Lost in the cacophony of absurd self-aggrandizing on Wednesday was Donald Trump’s dismay upon learning about Germany’s historic zero coupon 30-year bond auction.
“So Germany is paying Zero interest and is actually being paid to borrow money”, an incredulous Trump tweeted of the sale.
At this point, it’s safe to say the president feels righteously aggrieved each and every time he stumbles on a statistic from the European fixed income market, where the list of mind-boggling factoids grows by the week.
Technically speaking, the German sale was a failure. It was uncovered, with Germany selling just €824 million of the €2 billion it was aiming at. Germany doesn’t see it as some kind of debacle, though, and neither did the market – bund yields moved a couple of basis points higher, but there was no hint on Wednesday that the sale marked a tipping point on the way to a tantrum. Germany’s debt agency wasn’t fazed, saying it “doesn’t view the sale as a failure [and] it doesn’t cause a problem as we can take the remainder on our own books”.
In any case, the nuance hardly matters to the US president. “The US, a far stronger and more important credit, is paying interest”, he lamented, using the news out of Germany as an excuse to lambast the Powell Fed anew. “[We] just stopped Quantitative Tightening”, he said, before bemoaning the “strongest Dollar in history” and asking, in all-caps, “WHERE IS THE FEDERAL RESERVE?”
To answer that latter question, the July Fed minutes suggest the Fed is trying to reconcile a desire to stick with the “mid-cycle adjustment” characterization of the first US rate cut in a decade with a bond market that simply isn’t inclined to let them get away with anything less than a full-on easing cycle.
Trump should be careful what he wishes for. There’s a reason why the entire German curve is negative. Inflation expectations have collapsed across the pond and growth is anemic. Whether he realizes it or not, Trump’s entire push for a weaker dollar is predicated on a desire to avoid importing the kind of disinflation that would risk pushing the US down the “Japanification” road.
Of course, that’s part and parcel of why the president is demanding rate cuts and maligning the ECB’s arm’s-length targeting of the euro, but it’s worth remembering that if everyone chases down the same monetary rabbit hole, that simultaneous plunge is likely to cancel out in terms of the FX channel.
“When all central banks are easing, they are just offsetting each other in a zero-sum game”, BofA wrote last month. “They are in a bad equilibrium, making each other ineffective [and] they all end up with looser monetary policies, but without any change in their currencies”.
The result is inflated asset prices with no impact on the real economy.
It’s something of a catch-22 for Trump. If you cut rates in a bid to “match” other central banks, you might be able to avoid importing disinflation, but the very act of easing aggressively will probably prompt other central banks to ease even further. That’s the “race to the bottom” dynamic. If, on the other hand, you accept the futility of the whole thing from the outset and stick to your guns until the domestic economy shows concrete signs of rolling over, you risk unwanted currency strength in the meantime, which entails importing disinflation which will ultimately force you to ease policy later, at which point you’ll be hopelessly behind.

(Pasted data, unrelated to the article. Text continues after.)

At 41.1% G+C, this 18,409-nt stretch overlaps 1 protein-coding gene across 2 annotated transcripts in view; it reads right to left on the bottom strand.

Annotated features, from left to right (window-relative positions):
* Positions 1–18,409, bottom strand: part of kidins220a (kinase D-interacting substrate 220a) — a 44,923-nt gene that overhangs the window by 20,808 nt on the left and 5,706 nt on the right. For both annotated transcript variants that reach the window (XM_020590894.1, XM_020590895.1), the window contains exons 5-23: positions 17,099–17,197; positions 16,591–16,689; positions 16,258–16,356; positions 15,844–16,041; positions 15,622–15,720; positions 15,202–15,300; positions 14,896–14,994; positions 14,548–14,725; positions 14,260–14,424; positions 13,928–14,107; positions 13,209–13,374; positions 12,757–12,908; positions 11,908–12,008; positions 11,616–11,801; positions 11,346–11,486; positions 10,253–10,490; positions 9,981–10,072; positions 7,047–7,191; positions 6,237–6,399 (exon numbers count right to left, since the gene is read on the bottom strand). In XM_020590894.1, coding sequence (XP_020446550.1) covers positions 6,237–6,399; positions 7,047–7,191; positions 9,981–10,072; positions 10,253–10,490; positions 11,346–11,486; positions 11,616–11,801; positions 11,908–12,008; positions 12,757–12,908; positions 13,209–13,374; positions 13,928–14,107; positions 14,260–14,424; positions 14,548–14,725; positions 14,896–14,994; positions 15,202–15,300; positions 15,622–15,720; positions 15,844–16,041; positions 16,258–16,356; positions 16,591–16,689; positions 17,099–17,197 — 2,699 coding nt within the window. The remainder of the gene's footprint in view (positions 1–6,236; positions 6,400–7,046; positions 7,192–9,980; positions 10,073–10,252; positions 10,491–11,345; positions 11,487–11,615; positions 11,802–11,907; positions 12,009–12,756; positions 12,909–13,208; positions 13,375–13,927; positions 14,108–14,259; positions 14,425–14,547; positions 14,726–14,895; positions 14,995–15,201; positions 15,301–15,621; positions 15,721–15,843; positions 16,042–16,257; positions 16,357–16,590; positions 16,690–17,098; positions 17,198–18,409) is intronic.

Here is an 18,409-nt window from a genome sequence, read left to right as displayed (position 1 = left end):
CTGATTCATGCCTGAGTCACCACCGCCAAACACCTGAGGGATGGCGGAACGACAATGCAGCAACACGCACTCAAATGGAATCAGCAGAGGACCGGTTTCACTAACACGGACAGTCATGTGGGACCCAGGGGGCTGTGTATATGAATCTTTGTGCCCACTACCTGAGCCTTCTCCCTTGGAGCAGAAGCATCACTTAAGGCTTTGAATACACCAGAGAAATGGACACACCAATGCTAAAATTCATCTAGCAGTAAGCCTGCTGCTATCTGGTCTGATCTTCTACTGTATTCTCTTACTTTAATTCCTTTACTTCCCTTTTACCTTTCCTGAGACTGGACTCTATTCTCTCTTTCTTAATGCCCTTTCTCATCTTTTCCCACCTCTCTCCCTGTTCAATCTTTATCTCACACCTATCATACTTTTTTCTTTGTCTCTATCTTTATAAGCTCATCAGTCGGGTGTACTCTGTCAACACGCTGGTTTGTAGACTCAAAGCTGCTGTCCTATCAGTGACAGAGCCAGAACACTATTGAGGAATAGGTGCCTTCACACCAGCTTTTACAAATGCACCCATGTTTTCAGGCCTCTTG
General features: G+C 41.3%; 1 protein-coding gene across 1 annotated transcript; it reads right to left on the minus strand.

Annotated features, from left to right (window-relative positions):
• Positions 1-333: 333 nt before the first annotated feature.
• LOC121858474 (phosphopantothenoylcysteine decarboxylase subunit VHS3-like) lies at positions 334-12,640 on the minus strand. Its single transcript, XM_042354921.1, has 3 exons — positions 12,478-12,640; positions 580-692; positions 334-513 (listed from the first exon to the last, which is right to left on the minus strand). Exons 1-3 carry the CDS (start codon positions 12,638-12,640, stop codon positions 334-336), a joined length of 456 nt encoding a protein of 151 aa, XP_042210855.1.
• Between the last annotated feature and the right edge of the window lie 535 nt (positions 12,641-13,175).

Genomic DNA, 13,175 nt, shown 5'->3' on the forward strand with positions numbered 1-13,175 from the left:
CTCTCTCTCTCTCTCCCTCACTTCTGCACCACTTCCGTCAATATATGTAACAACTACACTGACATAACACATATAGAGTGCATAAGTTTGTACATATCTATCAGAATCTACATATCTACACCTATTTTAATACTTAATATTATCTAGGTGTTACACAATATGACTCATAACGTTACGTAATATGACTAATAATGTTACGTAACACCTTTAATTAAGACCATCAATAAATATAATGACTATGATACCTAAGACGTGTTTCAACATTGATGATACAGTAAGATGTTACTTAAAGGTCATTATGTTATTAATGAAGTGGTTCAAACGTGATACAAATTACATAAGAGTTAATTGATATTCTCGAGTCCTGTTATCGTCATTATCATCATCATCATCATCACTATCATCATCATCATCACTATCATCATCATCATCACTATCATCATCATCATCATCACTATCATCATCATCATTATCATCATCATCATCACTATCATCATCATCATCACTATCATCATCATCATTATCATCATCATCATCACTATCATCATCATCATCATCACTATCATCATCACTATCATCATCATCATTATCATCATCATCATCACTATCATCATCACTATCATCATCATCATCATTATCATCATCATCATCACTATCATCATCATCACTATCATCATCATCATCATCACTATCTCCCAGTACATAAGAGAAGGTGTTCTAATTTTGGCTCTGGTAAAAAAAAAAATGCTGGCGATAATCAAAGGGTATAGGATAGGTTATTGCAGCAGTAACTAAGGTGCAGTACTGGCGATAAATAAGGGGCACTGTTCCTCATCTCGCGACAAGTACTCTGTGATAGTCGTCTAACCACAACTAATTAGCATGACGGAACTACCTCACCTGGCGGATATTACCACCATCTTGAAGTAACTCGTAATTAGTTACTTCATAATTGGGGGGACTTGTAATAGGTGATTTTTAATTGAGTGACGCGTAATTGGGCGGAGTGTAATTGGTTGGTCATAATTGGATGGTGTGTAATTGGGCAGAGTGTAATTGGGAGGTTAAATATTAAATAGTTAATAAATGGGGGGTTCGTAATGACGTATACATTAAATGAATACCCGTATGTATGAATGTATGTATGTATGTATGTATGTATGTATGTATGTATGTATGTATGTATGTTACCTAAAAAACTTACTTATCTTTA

Perhaps the most amusing part of this is watching Trump slowly put the pieces together. As the picture becomes clearer to him, he’s beginning to understand that it’s all somewhat circular and that his adversarial trade policies are both forcing other countries to ease policy and preventing the dollar from weakening. Unable to accept his own culpability in the creation of what, at this point, is a kind of personal economic hell, Trump simply doubles down on demands for rate cuts, despite the very real possibility that those calls are beginning to undermine voter confidence in the economy.
Germany’s zero coupon debt sale was just another slap in the face for the president in the context of all these dynamics.
In an irony of ironies, the landmark German auction came on the same day that the CBO issued its latest budget forecasts for the US. The projections show that contrary to Trump’s tweet, America is not, in fact, “a far stronger credit” than Germany. Indeed, one of the biggest stories in markets this month is the rumor that Germany may finally be willing to relent on its “black zero” fiscal policy, which stands in stark contrast to the US, which is hemorrhaging red ink.
Meanwhile, in a testament to the fact that negative yields are, in the long-run, more trouble than they’re worth, German Finance Minister Olaf Scholz said the country is pondering a ban on negative interest rates for retail savers, assuming it’s consistent with the constitution. That’s according to FAZ.
How German lenders are supposed to make any money when the entire German curve is negative and passing along negative rates to depositors is illegal is anyone’s guess.